Who should read this book: If you love fast-paced sci-fi with humor, a bit of sadness, and lots of technical terms—mathematical terms, this is an excellent one. Even if you’re not into the technical stuff, you can breeze/skip through that stuff and still not miss the plot of the story.

Book Review: Anthem

Title: Anthem
Author: Ayn Rand
Genre: Sci-fi; Dystopian
Year Published: 1938

Date finished: April 2, 2022

This book was recommended to me by my 15-year-old daughter. She knows I enjoy dystopian stories and knew I would like this one, and she was right.

This book was published in 1938 and takes place in a far future after a war that destroyed everything. In this world, everyone is part of the collective doing their part to maintain a steady life, not growth, just life. The story is about a character named Equality 7-2521 who’s brighter than the average person and very curious about the world he was brough up in. His curiosity leads him to find electricity, which he thinks will give him praise when he introduces it to the Leaders and Scholars. That isn’t what happens though. Instead, he’s tortured, and eventually leaves the collective society and finds truth.

This is one amazing book. It’s a very short read but I got so much more out of it than a lot of the extremely long books out there. No time was wasted on info dumps and unnecessary back stories. It’s very straightforward and to-the-point. I loved Equality 7-2521’s determination and excitement. I was heartbroken when he was tortured for simply introducing electricity. Had the leaders told him from the get-go that electricity once existed and that they didn’t want to use it, and explained why, he wouldn’t have been so excited about it. How would he have known that they already knew if they never told him they knew? That’s really not the main point of the book though. That’s one situation that stood out to me. It’s about being a part of the collective and not having the ability to be an individual. This book is written in first person plural (we) and eventually becomes first person singular (I). It was so incredibly well done that you could feel the power of “I” in the last few pages. Who knew a single word, a single letter, could be so powerful?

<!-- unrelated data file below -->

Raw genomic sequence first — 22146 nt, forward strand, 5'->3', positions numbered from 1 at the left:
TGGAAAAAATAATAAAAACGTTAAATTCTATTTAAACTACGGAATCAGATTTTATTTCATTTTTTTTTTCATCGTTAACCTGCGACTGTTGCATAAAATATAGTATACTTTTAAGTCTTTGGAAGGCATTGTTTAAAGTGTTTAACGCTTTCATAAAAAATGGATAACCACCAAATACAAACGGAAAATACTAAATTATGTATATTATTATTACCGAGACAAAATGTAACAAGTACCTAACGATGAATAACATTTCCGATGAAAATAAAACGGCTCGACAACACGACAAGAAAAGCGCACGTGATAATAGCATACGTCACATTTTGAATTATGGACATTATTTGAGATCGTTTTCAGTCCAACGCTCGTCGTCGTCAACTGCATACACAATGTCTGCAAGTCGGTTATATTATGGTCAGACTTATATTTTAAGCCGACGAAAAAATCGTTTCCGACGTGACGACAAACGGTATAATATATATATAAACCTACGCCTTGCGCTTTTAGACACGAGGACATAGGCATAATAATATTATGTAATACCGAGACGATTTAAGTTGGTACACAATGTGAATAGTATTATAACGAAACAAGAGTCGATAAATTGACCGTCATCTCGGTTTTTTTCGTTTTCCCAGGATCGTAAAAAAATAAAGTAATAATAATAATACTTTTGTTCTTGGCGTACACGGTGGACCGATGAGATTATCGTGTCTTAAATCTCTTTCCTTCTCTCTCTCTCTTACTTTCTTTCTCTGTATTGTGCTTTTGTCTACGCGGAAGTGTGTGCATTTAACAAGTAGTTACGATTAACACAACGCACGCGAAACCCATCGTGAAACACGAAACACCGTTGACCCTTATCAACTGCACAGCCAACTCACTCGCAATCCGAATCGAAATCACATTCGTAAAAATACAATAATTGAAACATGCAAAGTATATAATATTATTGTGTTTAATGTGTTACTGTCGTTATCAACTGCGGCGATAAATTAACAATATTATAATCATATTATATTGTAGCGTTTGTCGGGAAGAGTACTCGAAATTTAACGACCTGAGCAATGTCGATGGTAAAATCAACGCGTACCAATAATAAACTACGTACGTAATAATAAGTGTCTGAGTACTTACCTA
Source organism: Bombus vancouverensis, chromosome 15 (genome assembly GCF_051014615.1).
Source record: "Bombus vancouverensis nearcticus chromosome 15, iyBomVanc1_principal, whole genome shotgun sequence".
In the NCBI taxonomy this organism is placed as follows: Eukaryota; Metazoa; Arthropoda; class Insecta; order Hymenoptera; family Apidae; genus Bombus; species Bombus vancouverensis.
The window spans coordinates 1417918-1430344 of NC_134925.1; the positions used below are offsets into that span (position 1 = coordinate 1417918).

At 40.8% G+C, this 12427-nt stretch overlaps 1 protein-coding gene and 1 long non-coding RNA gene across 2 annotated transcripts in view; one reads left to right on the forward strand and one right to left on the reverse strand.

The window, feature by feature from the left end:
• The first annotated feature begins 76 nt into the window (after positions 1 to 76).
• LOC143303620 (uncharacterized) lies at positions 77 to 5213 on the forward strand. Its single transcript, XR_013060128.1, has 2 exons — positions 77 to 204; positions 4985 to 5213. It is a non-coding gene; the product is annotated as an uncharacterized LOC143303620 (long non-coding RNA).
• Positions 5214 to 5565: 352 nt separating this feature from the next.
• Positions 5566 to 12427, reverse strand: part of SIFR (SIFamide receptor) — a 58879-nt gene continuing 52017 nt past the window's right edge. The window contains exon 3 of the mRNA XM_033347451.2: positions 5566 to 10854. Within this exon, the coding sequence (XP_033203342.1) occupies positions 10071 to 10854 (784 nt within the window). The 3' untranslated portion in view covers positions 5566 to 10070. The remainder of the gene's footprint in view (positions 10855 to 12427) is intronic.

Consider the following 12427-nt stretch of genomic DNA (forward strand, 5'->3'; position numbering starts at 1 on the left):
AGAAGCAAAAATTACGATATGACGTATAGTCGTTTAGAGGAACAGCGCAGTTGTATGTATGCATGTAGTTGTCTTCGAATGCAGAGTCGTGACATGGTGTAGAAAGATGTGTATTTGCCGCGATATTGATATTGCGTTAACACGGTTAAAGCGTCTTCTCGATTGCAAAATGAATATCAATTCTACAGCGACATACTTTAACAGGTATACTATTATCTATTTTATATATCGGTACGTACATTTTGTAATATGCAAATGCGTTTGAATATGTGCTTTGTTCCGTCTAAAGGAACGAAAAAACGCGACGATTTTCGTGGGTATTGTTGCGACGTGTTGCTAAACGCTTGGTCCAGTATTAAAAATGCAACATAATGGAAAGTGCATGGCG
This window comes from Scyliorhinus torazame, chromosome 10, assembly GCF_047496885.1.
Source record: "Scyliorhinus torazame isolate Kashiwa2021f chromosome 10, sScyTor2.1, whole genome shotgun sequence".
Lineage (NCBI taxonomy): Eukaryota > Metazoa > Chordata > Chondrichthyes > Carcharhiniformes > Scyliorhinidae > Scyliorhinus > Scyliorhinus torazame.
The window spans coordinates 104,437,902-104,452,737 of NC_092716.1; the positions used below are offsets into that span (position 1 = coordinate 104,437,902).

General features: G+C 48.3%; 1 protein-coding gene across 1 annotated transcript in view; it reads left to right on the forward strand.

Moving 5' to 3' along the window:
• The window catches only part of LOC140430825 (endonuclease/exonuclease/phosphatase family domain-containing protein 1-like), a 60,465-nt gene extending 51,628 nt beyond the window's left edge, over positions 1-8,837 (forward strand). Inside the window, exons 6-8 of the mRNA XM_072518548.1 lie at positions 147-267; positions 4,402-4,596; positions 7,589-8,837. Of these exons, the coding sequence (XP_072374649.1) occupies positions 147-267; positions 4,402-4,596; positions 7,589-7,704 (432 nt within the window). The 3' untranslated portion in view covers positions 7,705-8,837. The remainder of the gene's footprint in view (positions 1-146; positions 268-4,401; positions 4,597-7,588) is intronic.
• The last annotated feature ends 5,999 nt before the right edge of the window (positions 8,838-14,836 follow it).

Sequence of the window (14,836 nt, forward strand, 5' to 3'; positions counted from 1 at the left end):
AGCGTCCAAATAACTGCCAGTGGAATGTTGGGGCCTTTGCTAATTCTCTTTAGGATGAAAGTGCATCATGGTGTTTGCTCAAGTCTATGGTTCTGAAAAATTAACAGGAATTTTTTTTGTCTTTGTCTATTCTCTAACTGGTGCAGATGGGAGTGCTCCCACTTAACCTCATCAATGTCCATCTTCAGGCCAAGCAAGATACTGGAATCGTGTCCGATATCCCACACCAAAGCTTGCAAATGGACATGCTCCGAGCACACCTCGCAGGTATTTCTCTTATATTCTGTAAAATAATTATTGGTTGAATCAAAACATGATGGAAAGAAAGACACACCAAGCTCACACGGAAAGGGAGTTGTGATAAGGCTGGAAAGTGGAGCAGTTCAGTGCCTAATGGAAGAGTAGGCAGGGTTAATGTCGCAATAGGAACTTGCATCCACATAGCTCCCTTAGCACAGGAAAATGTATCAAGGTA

My favorite line from the book was when the girl said:

“We are one…alone…and only…and we love you who are one…alone…and only.”

Since individualism didn’t exist in that society, there was no way to say “I” or “me,” and that was the only way she was able to say she loved him.

Who should read this book: Anyone into post-apocalyptic, dystopian, and totalitarian sci-fi such as 1984, Brave New World, A Clockwork Orange, The Handmaid’s Tale, The Hunger Games, Divergent, etc.

Book Review: Scythe

Title: Scythe
Author: Neal Shusterman
Genre: YA, dystopian
Year Published: 2017

Date finished: August 10, 2021

Scythe by Neal Shusterman is a young adult dystopian novel about two teenagers who were chosen to become scythes. The setting is far future in a world of chaos where rules were put in to control the people. One of the rules was the creation of Scythes whose jobs are to take lives, and thus putting fear into the people to maintain order.